February 20, 2004
The house, a Queen Anne style Victorian, appears as romantic as its setting.
Luke lived in the house. Architect W.C. Knighton’s (who later designed the Oregon State Supreme Court Building) first commission was the house, built in 1894, for pharmacist Luke A. Port. Poor Luke. His son, Omega, gone to study chemistry abroad, intending to work father’s pharmacy upon return, and lost at sea in a hurricane. A commemorative piece, the "omega" window, by the Povey Brothers, primary makers of stained-glass throughout the Northwest, is above the front parlor fireplace.
George and Willie lived in the house with its wealth of golden oak woodwork, louvered privacy-shutters built into window frames, curved glass dining room windows, and stained-glass details.
Alice lived in the house with a tower rising above the multi-gabled roofline. From there you could see, of course, the woods, and the matching carriage house, the parkland, and the English-style gardens with the gazebo from the 1905 Lewis & Clark Exposition.
The gardens, conceived of as a series of outdoor rooms, were designed for Alice, in 1929, by Lord & Schryver. The firm established in Salem that same year would design about 250 gardens throughout the Northwest including work in the orchard within Bush Park. Elizabeth and Edith were the first professional female landscapers in the Northwest. Both graduating the prestigious Lawthorpe School in Groton Mass., they actually met only later in Europe. Elizabeth’s mother founded the Salem Garden Club. Her father served as Governor (1895-99) and Chief Justice of the Oregon Supreme Court.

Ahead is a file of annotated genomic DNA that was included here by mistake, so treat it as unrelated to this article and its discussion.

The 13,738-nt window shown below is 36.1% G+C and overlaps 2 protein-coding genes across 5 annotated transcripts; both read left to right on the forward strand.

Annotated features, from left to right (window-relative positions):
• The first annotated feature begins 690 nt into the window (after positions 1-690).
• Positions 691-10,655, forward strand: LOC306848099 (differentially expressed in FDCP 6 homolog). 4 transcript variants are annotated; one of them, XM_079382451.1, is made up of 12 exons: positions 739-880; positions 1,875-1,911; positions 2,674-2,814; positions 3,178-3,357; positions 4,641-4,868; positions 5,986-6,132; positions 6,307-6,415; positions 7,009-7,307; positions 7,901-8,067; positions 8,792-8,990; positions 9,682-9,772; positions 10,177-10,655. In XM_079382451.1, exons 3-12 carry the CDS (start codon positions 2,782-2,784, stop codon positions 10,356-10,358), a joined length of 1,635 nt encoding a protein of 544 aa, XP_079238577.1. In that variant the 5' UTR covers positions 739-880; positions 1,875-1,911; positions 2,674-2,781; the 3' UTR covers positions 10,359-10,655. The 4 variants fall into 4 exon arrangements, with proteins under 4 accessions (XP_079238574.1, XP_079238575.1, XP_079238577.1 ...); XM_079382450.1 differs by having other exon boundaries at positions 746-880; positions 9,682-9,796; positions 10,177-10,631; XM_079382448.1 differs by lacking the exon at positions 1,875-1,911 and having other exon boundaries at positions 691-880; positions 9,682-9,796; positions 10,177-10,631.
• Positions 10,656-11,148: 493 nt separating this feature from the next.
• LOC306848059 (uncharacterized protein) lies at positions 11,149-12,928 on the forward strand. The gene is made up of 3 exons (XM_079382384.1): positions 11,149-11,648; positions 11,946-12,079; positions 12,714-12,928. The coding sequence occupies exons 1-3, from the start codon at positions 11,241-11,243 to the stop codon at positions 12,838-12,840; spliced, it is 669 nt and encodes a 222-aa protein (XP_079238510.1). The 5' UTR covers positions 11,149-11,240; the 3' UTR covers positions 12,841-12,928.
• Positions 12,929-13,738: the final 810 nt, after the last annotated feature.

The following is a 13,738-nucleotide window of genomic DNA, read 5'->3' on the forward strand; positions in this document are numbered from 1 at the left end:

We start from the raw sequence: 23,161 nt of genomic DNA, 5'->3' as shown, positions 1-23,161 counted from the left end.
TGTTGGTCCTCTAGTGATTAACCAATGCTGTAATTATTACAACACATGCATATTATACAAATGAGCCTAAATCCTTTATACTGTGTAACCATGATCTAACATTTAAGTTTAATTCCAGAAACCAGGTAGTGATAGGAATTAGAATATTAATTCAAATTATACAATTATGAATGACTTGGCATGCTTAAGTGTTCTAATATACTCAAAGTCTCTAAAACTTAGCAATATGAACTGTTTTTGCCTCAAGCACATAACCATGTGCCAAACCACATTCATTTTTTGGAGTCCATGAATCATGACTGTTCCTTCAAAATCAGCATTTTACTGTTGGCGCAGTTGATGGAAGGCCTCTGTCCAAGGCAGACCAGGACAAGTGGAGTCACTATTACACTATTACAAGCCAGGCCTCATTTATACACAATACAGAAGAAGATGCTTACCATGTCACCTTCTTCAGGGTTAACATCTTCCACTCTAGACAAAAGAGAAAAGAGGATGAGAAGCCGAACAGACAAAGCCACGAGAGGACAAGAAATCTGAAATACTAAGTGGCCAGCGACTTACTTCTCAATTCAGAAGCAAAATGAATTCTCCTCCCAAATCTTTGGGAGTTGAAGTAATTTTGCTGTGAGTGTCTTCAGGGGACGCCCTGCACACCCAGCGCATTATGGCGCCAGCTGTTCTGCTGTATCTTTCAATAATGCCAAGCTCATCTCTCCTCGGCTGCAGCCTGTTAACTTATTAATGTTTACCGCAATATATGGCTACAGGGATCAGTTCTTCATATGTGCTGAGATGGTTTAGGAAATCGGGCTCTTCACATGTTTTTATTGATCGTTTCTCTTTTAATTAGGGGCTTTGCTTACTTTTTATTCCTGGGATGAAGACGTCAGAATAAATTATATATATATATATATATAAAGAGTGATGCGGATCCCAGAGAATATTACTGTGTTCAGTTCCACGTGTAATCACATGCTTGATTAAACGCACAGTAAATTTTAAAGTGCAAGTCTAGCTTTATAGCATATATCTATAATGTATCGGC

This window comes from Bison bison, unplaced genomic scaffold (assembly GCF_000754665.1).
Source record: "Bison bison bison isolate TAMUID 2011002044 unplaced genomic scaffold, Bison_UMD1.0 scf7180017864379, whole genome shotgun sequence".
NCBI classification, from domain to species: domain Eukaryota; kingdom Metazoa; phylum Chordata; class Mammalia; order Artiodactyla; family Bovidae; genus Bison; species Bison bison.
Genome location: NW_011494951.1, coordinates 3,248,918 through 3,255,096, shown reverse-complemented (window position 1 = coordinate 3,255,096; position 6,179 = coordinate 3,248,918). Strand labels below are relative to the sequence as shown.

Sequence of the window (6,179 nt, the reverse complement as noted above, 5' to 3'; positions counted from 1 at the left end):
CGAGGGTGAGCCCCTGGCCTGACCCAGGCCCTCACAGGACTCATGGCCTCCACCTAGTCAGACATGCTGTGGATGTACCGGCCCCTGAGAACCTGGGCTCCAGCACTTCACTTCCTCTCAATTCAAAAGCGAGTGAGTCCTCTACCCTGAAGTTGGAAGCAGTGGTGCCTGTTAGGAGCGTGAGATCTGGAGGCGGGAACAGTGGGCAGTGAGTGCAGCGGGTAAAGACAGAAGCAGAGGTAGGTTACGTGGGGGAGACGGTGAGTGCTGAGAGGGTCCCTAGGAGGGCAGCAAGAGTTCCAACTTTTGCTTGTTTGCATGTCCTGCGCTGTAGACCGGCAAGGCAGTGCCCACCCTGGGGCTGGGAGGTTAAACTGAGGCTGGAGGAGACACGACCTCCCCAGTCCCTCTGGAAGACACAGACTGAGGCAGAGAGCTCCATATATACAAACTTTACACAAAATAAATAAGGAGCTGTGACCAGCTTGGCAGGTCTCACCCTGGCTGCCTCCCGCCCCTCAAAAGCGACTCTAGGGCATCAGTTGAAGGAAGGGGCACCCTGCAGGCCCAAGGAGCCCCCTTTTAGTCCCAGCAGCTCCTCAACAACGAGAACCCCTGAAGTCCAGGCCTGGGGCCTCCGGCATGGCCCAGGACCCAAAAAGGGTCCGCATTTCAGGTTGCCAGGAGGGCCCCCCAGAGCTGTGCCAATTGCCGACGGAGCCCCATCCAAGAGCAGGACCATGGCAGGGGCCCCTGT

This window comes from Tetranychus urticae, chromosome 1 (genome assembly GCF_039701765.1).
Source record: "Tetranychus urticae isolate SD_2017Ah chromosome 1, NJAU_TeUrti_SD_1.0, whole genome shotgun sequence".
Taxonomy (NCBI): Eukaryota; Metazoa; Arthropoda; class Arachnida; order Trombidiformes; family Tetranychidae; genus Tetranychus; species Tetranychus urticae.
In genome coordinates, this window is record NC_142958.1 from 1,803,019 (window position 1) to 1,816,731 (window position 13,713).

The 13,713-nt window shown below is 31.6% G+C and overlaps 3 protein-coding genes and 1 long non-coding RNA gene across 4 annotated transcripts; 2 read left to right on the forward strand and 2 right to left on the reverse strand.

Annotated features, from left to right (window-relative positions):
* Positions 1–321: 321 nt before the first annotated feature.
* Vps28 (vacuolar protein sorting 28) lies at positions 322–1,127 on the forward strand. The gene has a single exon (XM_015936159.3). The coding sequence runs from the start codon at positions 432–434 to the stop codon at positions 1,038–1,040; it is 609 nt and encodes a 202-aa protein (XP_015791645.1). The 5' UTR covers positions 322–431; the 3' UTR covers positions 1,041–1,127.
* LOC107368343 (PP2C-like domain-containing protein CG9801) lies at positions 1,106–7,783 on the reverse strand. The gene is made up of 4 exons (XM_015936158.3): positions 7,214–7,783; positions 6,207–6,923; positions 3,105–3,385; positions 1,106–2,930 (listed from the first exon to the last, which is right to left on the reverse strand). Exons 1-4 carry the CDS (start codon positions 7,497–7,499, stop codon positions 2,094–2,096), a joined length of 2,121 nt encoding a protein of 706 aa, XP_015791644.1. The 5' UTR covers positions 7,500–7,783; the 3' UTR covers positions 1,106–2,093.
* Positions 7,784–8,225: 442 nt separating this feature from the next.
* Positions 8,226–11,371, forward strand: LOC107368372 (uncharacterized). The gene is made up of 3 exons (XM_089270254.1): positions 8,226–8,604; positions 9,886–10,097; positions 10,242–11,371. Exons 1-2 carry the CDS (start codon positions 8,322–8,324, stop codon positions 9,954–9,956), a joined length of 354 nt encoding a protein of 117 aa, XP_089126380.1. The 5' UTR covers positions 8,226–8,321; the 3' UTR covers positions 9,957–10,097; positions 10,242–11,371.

It was Alice Browns’s children, Chandler and Werner, who played in the woods, but it was Alice who named the property Deepwood Estate after "The Hollow Tree and Deep Woods Book" by Albert Bigelow Paine, which her children loved when young. With a bottle of champagne she christened the house on New Years Eve in 1935.
Deepwood sits on 5.5 acres in the northeast corner of Bush's Pasture Park (Overview) while Bush House (my entry) is at the park’s northwest corner. The story of the house and those who lived there is a wonderfully complex tapestry of personality (both human and architectural), merely hinted at here. The interpretive house tour guide will detail much more.
Other Deepwood Park Facilities:
--A steamy plant filled greenhouse.
--Free parking next to greenhouse. Entrance is off 12th Street and then off Lee Street, one block south of Mission.
--The Fry Stein Nature Trail skirts the creek.
Tours: Hourly noon-5pm. May-Sept.: Sunday-Friday. Oct.-Apr.: Tuesday-Saturday.
Grounds open dawn to dusk year round.
Admission $4, students/seniors $3, children $2, under 6 free. Grounds free.
(For D and G, married before Omega.)
From journal Bush's Pasture Park: (A)sahel to Ga(Z)ebos